As if to deride the belly-aching of the government over its empty treasury, the chairman of DaimlerChrysler, Jürgen Schremp, announced record profits for the company's German operations and made no secret of the fact that, for the fifth year in a row, the concern has not paid a single pfennig in taxes.
The principal supporters of Eichel's budget cuts are the Greens. After discussions within the coalition, the head of the Green fraction, Kerstin Müller, declared that because of the drastic financial situation there was no alternative to a “course of consolidation”. Oswald Metzger, the Green expert on budget affairs, warned the SPD against capitulating to “the anticipated resistance” to the measures. The proceeds from the planned ecology tax should not be used to plug holes in the budget, but should rather be employed, in the interests of business, to reduce wage costs. “Should this not take place,” Metzger said, “the Greens will reconsider its coalition with the SPD.”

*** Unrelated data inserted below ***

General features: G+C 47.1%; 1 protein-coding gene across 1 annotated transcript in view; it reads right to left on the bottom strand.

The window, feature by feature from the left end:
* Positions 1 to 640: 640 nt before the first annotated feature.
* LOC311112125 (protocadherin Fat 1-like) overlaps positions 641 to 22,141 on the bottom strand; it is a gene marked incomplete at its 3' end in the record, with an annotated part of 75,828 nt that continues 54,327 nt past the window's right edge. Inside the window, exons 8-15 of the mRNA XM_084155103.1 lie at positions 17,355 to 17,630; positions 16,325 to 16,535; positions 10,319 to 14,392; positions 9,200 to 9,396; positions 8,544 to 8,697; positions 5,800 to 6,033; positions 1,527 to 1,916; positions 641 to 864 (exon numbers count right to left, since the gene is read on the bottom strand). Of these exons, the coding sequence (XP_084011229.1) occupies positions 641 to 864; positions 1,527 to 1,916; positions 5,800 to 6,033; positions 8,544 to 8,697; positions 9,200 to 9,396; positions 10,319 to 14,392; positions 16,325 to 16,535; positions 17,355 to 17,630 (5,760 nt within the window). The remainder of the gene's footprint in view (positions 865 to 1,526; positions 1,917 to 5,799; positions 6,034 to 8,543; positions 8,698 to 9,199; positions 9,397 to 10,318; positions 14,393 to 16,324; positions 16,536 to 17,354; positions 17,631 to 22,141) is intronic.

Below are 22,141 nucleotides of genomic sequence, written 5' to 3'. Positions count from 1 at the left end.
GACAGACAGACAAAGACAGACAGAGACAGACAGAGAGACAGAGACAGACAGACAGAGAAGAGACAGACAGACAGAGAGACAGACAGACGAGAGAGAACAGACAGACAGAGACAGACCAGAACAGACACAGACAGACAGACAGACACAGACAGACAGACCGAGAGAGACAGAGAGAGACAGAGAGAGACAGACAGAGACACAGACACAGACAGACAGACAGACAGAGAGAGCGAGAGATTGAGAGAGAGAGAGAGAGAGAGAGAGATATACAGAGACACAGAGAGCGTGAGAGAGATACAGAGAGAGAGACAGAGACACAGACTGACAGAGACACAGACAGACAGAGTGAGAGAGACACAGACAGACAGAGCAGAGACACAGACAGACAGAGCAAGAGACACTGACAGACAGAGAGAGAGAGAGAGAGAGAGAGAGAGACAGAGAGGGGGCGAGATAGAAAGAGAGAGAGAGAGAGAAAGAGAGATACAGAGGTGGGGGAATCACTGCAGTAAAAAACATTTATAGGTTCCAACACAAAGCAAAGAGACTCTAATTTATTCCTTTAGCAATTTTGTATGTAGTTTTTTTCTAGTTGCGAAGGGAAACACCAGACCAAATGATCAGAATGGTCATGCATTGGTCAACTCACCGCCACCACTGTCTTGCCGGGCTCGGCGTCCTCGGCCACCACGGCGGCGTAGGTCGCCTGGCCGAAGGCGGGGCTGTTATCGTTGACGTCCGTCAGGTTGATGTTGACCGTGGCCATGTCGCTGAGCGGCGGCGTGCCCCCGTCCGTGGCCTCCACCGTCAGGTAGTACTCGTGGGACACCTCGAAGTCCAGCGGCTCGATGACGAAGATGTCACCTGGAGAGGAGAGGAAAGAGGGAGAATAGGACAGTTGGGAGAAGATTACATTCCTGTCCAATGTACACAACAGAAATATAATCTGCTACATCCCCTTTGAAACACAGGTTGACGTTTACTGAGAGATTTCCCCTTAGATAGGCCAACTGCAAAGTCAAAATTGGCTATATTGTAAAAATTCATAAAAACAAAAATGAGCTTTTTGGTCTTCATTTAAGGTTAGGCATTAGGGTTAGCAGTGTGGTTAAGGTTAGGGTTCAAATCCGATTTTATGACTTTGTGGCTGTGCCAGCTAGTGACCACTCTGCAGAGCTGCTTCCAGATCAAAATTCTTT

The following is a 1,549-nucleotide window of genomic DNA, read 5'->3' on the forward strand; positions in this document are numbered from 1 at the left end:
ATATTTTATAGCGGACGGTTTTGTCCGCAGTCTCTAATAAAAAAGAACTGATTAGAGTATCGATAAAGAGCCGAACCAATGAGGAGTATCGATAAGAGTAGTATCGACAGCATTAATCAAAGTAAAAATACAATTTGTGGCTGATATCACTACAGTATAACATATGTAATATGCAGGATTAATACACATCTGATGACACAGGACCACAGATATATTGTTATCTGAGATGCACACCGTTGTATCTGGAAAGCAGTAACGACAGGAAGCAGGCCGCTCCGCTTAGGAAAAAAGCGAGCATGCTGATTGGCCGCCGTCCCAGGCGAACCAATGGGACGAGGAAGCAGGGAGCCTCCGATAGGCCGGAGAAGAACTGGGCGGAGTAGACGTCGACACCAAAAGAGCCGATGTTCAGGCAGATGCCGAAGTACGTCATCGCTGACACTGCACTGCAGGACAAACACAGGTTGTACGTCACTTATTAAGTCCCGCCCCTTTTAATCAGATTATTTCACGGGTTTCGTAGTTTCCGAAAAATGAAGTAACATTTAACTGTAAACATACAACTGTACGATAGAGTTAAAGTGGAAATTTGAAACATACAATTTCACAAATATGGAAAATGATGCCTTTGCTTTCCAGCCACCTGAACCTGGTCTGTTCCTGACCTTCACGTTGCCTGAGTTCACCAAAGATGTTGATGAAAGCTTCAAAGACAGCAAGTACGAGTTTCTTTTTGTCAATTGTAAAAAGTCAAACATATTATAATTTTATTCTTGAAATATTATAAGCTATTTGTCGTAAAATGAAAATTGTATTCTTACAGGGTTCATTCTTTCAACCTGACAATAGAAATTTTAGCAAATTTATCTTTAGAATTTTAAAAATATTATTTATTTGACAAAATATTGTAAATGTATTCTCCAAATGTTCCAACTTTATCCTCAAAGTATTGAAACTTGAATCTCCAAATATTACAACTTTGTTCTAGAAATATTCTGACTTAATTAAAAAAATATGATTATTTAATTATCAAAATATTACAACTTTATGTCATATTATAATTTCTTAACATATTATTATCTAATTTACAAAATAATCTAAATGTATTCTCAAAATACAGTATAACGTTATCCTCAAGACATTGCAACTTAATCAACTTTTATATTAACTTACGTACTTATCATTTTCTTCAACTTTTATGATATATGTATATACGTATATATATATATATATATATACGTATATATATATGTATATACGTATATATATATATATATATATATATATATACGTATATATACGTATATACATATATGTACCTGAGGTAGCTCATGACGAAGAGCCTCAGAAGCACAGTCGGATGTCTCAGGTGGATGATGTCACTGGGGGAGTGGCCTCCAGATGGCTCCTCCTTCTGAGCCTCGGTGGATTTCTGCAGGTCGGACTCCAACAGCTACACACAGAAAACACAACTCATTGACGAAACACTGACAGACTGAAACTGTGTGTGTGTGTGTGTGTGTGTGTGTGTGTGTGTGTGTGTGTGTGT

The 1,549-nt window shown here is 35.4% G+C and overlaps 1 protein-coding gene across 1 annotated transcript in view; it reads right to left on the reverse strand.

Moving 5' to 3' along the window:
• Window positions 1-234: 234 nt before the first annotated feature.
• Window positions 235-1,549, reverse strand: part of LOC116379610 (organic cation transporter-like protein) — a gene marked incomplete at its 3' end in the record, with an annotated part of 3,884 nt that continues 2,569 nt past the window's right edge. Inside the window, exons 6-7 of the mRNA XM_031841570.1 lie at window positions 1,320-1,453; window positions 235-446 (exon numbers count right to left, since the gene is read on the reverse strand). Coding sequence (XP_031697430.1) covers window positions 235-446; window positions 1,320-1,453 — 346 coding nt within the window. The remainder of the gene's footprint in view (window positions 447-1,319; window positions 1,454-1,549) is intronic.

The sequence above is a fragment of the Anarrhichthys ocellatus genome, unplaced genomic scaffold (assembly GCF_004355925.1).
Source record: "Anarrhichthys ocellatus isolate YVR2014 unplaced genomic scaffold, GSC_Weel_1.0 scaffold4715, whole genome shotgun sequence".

Having completely capitulated on the question of the war in Yugoslavia, the Greens have now made a complete about turn with regard to their traditional stand on social policies. It almost seems incredible that not so long ago the Greens stood to the left of the SPD on many of these questions.
Today they operate as rabble-rousers from the right. These former advocates of democracy “from the roots” and representatives of “people's initiatives” now see their main role as boosting the government to insure that it does not give way to growing popular pressure. The social elevation of its leading figures means that the Greens have fully subordinated themselves to the principal of shareholder value.